Are there any special instances where a function will have more than two horizontal asymptotes?

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- Jul 20th 2012, 06:06 AMLiberalArtMajorTakingCalcFunctions with more than two horizontal asymptotes?
Are there any special instances where a function will have more than two horizontal asymptotes?

- Jul 20th 2012, 06:51 AMskeeterRe: Functions with more than two horizontal asymptotes?
a single horizontal asymptote occurs when $\displaystyle \lim_{x \to \pm \infty} f(x) = L$

it is possible for two to exist ...

$\displaystyle \lim_{x \to \infty} f(x) = L$

$\displaystyle \lim_{x \to -\infty} f(x) = K$

$\displaystyle K \ne L$

if there were three, then neither of the above limits would exist. - Jul 20th 2012, 06:55 AMPlatoRe: Functions with more than two horizontal asymptotes?
Do you know the

for a function?**vertical line test**

What would more than two horizontal asymptotes imply?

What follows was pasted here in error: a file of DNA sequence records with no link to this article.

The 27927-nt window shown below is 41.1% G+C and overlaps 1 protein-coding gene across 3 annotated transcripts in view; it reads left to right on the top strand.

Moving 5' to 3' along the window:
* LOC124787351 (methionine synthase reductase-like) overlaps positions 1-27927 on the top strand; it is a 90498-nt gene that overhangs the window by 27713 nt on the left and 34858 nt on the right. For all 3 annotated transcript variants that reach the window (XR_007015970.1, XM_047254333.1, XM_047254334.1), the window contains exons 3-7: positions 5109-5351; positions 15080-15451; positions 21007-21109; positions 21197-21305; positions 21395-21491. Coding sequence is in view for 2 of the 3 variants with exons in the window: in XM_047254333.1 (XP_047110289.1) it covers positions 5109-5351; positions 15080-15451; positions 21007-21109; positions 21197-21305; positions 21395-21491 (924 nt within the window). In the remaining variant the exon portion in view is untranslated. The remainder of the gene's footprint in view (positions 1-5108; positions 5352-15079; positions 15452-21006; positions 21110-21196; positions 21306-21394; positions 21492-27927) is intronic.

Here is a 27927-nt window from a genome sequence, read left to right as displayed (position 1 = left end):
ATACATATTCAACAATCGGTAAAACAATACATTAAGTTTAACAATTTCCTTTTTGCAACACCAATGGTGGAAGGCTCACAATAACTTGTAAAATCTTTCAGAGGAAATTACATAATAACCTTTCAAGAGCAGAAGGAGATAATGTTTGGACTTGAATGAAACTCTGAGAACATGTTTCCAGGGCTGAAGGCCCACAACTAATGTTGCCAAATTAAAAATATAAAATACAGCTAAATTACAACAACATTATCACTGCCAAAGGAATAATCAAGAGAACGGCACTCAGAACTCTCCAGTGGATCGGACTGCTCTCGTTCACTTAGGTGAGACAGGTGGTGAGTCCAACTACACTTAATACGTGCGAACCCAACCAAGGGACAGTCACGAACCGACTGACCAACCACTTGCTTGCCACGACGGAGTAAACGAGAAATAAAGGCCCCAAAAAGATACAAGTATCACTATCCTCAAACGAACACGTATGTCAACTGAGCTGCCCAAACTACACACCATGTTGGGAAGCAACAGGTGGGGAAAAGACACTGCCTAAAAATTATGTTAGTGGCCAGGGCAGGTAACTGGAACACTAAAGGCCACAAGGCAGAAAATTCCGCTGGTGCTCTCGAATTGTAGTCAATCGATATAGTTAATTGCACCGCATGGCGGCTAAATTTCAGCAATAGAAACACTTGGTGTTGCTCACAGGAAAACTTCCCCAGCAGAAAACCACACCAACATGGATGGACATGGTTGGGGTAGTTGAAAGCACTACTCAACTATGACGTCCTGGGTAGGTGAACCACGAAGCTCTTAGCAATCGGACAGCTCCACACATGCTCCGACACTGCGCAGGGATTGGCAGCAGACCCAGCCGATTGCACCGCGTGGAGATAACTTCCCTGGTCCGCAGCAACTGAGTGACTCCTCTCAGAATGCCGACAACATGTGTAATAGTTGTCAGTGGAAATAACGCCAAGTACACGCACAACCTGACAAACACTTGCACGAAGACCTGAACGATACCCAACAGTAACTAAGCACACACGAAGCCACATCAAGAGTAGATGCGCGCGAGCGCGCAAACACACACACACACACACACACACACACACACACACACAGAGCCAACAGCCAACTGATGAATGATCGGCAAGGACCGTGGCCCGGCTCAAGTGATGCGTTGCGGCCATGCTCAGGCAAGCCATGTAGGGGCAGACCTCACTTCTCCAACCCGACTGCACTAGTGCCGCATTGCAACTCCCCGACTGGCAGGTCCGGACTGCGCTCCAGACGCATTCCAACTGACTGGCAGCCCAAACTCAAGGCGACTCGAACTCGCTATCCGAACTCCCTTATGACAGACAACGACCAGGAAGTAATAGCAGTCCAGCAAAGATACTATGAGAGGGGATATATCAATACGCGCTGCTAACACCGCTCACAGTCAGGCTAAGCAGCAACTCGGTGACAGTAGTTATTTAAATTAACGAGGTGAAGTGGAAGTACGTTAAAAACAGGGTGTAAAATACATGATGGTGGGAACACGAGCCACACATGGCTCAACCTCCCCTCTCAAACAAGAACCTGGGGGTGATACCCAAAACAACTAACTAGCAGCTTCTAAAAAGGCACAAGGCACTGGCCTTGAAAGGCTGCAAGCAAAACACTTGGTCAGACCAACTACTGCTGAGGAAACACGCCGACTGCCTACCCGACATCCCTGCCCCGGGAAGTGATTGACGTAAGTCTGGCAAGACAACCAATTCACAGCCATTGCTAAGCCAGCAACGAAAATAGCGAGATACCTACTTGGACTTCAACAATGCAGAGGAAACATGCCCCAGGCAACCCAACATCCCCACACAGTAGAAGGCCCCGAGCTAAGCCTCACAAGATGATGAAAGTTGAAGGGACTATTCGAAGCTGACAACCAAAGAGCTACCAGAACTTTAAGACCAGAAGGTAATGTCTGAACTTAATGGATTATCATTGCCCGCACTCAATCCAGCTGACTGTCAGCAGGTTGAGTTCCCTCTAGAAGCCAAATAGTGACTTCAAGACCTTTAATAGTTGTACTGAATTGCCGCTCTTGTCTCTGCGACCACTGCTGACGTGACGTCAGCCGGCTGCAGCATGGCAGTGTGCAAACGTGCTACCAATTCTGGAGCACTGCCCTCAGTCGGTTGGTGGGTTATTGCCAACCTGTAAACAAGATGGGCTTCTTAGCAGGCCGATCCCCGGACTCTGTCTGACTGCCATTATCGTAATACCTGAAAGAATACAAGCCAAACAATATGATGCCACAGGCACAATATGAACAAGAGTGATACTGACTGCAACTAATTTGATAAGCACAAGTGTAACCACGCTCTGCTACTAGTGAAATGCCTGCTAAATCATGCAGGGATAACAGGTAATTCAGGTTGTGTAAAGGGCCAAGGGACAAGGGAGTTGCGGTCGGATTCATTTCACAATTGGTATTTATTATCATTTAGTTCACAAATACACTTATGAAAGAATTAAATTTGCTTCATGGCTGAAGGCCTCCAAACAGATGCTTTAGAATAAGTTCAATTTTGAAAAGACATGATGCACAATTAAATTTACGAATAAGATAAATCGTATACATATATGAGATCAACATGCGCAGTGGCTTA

Have a look at this. - Jul 20th 2012, 07:03 AMLiberalArtMajorTakingCalcRe: Functions with more than two horizontal asymptotes?
I already know all of that, but I haven't learned multivariate or vector calculus yet and I was wondering if there are any functions in the upper-division mathematics that have more than two

- Jul 20th 2012, 07:15 AMHallsofIvyRe: Functions with more than two horizontal asymptotes?
Your question has nothing to do with "multivariable or vector Calculus", it has only to do with the

**definition**of "horizontal asymptote".

If you want to ask your question in terms of multiple independent variables, you will have to**define**"horizontal" an "horizontal asymptote" in multiple variables.